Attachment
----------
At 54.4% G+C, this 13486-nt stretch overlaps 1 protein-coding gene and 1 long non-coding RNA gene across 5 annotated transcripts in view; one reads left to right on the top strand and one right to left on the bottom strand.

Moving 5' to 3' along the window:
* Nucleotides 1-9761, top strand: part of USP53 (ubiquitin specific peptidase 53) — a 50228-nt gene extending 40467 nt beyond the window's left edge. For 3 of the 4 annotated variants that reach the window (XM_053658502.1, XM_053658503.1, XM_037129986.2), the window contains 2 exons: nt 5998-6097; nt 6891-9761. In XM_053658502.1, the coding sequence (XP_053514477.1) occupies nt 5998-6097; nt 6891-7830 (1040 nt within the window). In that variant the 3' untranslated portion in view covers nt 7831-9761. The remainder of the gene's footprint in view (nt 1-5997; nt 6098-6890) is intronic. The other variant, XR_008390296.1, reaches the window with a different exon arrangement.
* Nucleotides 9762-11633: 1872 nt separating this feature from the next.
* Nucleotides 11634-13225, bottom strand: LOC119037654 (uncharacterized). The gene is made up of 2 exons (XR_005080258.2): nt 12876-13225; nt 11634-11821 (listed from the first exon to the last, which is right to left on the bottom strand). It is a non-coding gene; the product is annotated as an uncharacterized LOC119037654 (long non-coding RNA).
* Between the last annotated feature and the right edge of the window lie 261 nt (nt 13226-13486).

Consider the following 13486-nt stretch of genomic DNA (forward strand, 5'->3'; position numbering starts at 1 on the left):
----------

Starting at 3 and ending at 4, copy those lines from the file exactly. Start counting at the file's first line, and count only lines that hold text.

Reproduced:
* Nucleotides 1-9761, top strand: part of USP53 (ubiquitin specific peptidase 53) — a 50228-nt gene extending 40467 nt beyond the window's left edge. For 3 of the 4 annotated variants that reach the window (XM_053658502.1, XM_053658503.1, XM_037129986.2), the window contains 2 exons: nt 5998-6097; nt 6891-9761. In XM_053658502.1, the coding sequence (XP_053514477.1) occupies nt 5998-6097; nt 6891-7830 (1040 nt within the window). In that variant the 3' untranslated portion in view covers nt 7831-9761. The remainder of the gene's footprint in view (nt 1-5997; nt 6098-6890) is intronic. The other variant, XR_008390296.1, reaches the window with a different exon arrangement.
* Nucleotides 9762-11633: 1872 nt separating this feature from the next.